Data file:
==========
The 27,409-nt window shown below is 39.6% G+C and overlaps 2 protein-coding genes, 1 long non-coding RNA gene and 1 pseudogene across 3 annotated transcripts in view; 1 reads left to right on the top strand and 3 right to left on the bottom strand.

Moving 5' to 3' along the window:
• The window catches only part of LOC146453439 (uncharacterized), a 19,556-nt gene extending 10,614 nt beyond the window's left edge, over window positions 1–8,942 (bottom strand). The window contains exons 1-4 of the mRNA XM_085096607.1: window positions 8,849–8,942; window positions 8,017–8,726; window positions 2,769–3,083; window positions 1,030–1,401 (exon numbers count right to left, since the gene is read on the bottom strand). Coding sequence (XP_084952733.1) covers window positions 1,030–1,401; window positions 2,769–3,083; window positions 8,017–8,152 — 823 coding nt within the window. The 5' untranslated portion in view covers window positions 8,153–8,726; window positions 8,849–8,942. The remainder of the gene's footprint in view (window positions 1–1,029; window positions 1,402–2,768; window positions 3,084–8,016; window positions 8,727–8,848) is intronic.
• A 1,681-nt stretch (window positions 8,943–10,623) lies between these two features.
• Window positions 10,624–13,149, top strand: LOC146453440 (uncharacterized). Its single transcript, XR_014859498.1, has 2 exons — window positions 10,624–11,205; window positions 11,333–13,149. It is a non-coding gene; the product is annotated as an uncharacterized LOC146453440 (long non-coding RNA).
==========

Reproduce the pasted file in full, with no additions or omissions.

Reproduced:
The 27,409-nt window shown below is 39.6% G+C and overlaps 2 protein-coding genes, 1 long non-coding RNA gene and 1 pseudogene across 3 annotated transcripts in view; 1 reads left to right on the top strand and 3 right to left on the bottom strand.

Moving 5' to 3' along the window:
• The window catches only part of LOC146453439 (uncharacterized), a 19,556-nt gene extending 10,614 nt beyond the window's left edge, over window positions 1–8,942 (bottom strand). The window contains exons 1-4 of the mRNA XM_085096607.1: window positions 8,849–8,942; window positions 8,017–8,726; window positions 2,769–3,083; window positions 1,030–1,401 (exon numbers count right to left, since the gene is read on the bottom strand). Coding sequence (XP_084952733.1) covers window positions 1,030–1,401; window positions 2,769–3,083; window positions 8,017–8,152 — 823 coding nt within the window. The 5' untranslated portion in view covers window positions 8,153–8,726; window positions 8,849–8,942. The remainder of the gene's footprint in view (window positions 1–1,029; window positions 1,402–2,768; window positions 3,084–8,016; window positions 8,727–8,848) is intronic.
• A 1,681-nt stretch (window positions 8,943–10,623) lies between these two features.
• Window positions 10,624–13,149, top strand: LOC146453440 (uncharacterized). Its single transcript, XR_014859498.1, has 2 exons — window positions 10,624–11,205; window positions 11,333–13,149. It is a non-coding gene; the product is annotated as an uncharacterized LOC146453440 (long non-coding RNA).